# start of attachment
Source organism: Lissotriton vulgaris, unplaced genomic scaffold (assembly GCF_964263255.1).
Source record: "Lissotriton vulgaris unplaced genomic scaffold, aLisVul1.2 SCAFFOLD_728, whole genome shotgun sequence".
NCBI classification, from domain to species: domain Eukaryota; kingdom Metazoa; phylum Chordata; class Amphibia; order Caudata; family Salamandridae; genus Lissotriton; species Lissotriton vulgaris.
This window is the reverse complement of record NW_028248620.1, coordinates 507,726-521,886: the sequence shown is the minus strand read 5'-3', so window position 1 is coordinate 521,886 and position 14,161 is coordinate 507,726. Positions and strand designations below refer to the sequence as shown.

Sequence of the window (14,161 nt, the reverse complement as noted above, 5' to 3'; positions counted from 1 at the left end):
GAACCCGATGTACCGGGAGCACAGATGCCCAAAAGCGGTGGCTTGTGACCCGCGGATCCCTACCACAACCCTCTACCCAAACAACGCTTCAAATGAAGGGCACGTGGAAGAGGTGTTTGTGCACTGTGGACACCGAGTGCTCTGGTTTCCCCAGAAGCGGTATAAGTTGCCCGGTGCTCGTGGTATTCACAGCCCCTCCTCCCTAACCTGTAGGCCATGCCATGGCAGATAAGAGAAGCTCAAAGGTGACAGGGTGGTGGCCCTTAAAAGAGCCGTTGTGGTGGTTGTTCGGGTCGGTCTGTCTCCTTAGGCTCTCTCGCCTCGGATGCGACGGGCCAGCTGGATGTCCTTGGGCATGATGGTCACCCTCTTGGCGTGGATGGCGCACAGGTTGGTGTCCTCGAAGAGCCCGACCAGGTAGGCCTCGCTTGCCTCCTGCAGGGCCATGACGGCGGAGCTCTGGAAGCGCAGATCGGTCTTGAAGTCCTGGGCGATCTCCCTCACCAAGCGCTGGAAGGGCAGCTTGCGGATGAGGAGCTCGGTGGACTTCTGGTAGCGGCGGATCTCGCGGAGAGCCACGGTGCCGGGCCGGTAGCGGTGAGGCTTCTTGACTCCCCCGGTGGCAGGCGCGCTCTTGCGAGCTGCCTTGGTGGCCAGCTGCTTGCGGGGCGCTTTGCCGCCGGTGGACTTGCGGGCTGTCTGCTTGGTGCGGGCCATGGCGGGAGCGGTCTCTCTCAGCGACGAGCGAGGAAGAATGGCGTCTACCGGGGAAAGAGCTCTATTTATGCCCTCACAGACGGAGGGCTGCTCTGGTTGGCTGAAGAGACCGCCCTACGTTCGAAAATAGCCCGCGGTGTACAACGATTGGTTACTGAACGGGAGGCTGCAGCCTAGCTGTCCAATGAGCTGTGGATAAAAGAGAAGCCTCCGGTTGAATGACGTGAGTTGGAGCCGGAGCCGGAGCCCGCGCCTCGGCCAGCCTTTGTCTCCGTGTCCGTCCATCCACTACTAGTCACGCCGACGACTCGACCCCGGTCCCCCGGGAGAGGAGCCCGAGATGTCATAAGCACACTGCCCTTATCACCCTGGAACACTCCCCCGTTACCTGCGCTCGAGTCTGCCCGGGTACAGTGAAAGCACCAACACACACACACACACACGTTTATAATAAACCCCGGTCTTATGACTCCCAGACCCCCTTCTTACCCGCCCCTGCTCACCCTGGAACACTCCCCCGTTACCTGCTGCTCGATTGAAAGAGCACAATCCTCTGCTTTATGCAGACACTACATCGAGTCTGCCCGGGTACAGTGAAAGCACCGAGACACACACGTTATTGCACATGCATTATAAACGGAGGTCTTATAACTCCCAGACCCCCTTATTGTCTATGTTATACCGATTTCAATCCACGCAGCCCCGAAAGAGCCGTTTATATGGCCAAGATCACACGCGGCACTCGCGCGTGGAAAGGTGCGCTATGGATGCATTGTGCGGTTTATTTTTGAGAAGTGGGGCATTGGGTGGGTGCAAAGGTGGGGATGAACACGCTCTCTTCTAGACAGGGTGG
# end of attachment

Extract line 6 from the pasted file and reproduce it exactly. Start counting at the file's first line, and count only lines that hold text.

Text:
GAACCCGATGTACCGGGAGCACAGATGCCCAAAAGCGGTGGCTTGTGACCCGCGGATCCCTACCACAACCCTCTACCCAAACAACGCTTCAAATGAAGGGCACGTGGAAGAGGTGTTTGTGCACTGTGGACACCGAGTGCTCTGGTTTCCCCAGAAGCGGTATAAGTTGCCCGGTGCTCGTGGTATTCACAGCCCCTCCTCCCTAACCTGTAGGCCATGCCATGGCAGATAAGAGAAGCTCAAAGGTGACAGGGTGGTGGCCCTTAAAAGAGCCGTTGTGGTGGTTGTTCGGGTCGGTCTGTCTCCTTAGGCTCTCTCGCCTCGGATGCGACGGGCCAGCTGGATGTCCTTGGGCATGATGGTCACCCTCTTGGCGTGGATGGCGCACAGGTTGGTGTCCTCGAAGAGCCCGACCAGGTAGGCCTCGCTTGCCTCCTGCAGGGCCATGACGGCGGAGCTCTGGAAGCGCAGATCGGTCTTGAAGTCCTGGGCGATCTCCCTCACCAAGCGCTGGAAGGGCAGCTTGCGGATGAGGAGCTCGGTGGACTTCTGGTAGCGGCGGATCTCGCGGAGAGCCACGGTGCCGGGCCGGTAGCGGTGAGGCTTCTTGACTCCCCCGGTGGCAGGCGCGCTCTTGCGAGCTGCCTTGGTGGCCAGCTGCTTGCGGGGCGCTTTGCCGCCGGTGGACTTGCGGGCTGTCTGCTTGGTGCGGGCCATGGCGGGAGCGGTCTCTCTCAGCGACGAGCGAGGAAGAATGGCGTCTACCGGGGAAAGAGCTCTATTTATGCCCTCACAGACGGAGGGCTGCTCTGGTTGGCTGAAGAGACCGCCCTACGTTCGAAAATAGCCCGCGGTGTACAACGATTGGTTACTGAACGGGAGGCTGCAGCCTAGCTGTCCAATGAGCTGTGGATAAAAGAGAAGCCTCCGGTTGAATGACGTGAGTTGGAGCCGGAGCCGGAGCCCGCGCCTCGGCCAGCCTTTGTCTCCGTGTCCGTCCATCCACTACTAGTCACGCCGACGACTCGACCCCGGTCCCCCGGGAGAGGAGCCCGAGATGTCATAAGCACACTGCCCTTATCACCCTGGAACACTCCCCCGTTACCTGCGCTCGAGTCTGCCCGGGTACAGTGAAAGCACCAACACACACACACACACACGTTTATAATAAACCCCGGTCTTATGACTCCCAGACCCCCTTCTTACCCGCCCCTGCTCACCCTGGAACACTCCCCCGTTACCTGCTGCTCGATTGAAAGAGCACAATCCTCTGCTTTATGCAGACACTACATCGAGTCTGCCCGGGTACAGTGAAAGCACCGAGACACACACGTTATTGCACATGCATTATAAACGGAGGTCTTATAACTCCCAGACCCCCTTATTGTCTATGTTATACCGATTTCAATCCACGCAGCCCCGAAAGAGCCGTTTATATGGCCAAGATCACACGCGGCACTCGCGCGTGGAAAGGTGCGCTATGGATGCATTGTGCGGTTTATTTTTGAGAAGTGGGGCATTGGGTGGGTGCAAAGGTGGGGATGAACACGCTCTCTTCTAGACAGGGTGG